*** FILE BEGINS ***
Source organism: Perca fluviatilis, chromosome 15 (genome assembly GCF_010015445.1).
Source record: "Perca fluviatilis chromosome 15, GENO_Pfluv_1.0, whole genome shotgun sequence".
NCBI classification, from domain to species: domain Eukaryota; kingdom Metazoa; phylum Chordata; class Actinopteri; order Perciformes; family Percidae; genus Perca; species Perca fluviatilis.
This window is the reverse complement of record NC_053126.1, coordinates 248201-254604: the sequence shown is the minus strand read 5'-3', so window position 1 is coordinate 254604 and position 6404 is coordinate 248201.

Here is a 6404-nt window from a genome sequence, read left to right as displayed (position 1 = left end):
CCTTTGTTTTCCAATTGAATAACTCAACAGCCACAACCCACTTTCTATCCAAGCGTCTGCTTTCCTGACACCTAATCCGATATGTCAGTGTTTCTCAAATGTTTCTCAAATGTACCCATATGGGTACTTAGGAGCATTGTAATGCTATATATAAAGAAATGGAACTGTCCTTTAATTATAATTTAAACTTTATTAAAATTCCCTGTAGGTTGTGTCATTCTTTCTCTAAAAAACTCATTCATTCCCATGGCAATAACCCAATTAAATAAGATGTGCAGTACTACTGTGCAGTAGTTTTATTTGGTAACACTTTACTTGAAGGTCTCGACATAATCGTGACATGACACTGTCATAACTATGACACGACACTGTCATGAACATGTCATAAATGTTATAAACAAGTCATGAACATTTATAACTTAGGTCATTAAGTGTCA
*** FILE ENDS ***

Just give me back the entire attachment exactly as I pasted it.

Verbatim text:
Source organism: Perca fluviatilis, chromosome 15 (genome assembly GCF_010015445.1).
Source record: "Perca fluviatilis chromosome 15, GENO_Pfluv_1.0, whole genome shotgun sequence".
NCBI classification, from domain to species: domain Eukaryota; kingdom Metazoa; phylum Chordata; class Actinopteri; order Perciformes; family Percidae; genus Perca; species Perca fluviatilis.
This window is the reverse complement of record NC_053126.1, coordinates 248201-254604: the sequence shown is the minus strand read 5'-3', so window position 1 is coordinate 254604 and position 6404 is coordinate 248201.

Here is a 6404-nt window from a genome sequence, read left to right as displayed (position 1 = left end):
CCTTTGTTTTCCAATTGAATAACTCAACAGCCACAACCCACTTTCTATCCAAGCGTCTGCTTTCCTGACACCTAATCCGATATGTCAGTGTTTCTCAAATGTTTCTCAAATGTACCCATATGGGTACTTAGGAGCATTGTAATGCTATATATAAAGAAATGGAACTGTCCTTTAATTATAATTTAAACTTTATTAAAATTCCCTGTAGGTTGTGTCATTCTTTCTCTAAAAAACTCATTCATTCCCATGGCAATAACCCAATTAAATAAGATGTGCAGTACTACTGTGCAGTAGTTTTATTTGGTAACACTTTACTTGAAGGTCTCGACATAATCGTGACATGACACTGTCATAACTATGACACGACACTGTCATGAACATGTCATAAATGTTATAAACAAGTCATGAACATTTATAACTTAGGTCATTAAGTGTCA